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Atkinson, G (2008) Sustainability, the capital approach and the built environment. Building Research & Information, 36(03), 241–7.

  • Type: Journal Article
  • Keywords: built environment; capital theory; development theory; economic value; natural capital; sustainability; wealth accounting; well-being
  • ISBN/ISSN: 0961-3218
  • URL: https://doi.org/10.1080/09613210801900734
  • Abstract:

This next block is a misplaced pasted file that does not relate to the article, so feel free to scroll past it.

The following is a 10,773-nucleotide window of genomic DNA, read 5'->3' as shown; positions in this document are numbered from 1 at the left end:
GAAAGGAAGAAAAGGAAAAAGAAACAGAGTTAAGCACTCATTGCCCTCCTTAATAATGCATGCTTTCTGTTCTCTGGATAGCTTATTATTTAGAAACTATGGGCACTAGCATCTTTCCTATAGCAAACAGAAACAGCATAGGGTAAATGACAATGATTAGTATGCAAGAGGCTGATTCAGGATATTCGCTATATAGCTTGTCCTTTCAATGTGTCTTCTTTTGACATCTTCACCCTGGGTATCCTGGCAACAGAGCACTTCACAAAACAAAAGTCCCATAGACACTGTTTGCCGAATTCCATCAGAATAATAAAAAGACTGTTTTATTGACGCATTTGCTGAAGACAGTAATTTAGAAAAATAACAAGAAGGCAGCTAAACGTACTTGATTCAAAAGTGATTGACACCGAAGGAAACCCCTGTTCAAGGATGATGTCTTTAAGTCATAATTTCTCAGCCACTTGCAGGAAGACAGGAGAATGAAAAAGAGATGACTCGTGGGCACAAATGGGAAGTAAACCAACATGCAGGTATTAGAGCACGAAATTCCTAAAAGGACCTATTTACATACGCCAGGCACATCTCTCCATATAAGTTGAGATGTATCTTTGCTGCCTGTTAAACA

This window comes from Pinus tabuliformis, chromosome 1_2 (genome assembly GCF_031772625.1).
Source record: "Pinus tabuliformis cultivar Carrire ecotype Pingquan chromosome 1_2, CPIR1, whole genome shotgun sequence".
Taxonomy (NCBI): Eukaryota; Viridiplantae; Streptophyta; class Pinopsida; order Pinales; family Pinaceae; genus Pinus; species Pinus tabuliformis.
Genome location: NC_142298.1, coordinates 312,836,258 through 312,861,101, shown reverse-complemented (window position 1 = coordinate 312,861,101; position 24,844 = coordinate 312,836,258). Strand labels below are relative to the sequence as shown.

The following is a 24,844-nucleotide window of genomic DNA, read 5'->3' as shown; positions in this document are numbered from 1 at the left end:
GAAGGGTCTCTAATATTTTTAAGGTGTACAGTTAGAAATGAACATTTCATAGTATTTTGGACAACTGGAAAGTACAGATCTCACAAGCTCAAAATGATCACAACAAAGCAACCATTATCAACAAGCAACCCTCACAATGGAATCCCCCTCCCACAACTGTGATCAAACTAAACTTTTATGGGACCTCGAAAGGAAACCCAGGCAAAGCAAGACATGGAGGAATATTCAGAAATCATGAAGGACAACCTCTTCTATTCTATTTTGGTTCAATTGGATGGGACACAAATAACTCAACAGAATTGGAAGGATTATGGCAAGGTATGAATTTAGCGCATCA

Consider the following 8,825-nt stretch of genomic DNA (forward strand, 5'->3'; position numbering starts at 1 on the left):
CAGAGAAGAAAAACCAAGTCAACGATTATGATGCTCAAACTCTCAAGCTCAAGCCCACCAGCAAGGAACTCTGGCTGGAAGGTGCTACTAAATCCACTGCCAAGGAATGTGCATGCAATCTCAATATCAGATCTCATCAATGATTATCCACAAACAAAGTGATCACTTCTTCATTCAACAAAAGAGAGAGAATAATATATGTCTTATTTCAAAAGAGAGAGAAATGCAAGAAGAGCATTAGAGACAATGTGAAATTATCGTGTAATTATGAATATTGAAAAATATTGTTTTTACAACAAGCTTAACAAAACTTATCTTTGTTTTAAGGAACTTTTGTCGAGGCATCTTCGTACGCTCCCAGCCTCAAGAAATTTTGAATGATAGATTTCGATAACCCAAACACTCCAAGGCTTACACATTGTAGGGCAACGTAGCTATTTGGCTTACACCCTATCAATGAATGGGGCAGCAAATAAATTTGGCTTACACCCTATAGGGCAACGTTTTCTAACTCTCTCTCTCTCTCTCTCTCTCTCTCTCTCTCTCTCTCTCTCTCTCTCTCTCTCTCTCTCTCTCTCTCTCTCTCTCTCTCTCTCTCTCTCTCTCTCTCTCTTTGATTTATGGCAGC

Sustainable development is concerned with how current decisions about how to manage a portfolio of wealth - comprising all of the assets in an economy including natural wealth - have an impact upon future well-being. Contributions to this debate based on the link between asset accounting and indicators of sustainable development are reviewed. This 'capital approach' focuses on wealth accounting and indicators of genuine (or adjusted net) saving, the amount of saving over and above the value of total asset consumption. If the genuine saving rate is negative, it provides an indication that current behaviour is eroding the capital on which its development depends. Such empirical discussion about the sustainability of development paths is typically concerned with assessing whether national economies are sustainable. However, as demonstrated, for example, by Pearce in 2003, these insights and the indicators that follow are also relevant for discussions about the contribution of economic sectors such as construction and the built environment to sustainability. This provides a useful addition to existing approaches (such as those based on a 'triple-bottom line'). The paper concludes with some thoughts about how the capital (or wealth-accounting) approach could be extended to gain further insight into the contribution of the built environment to sustainability.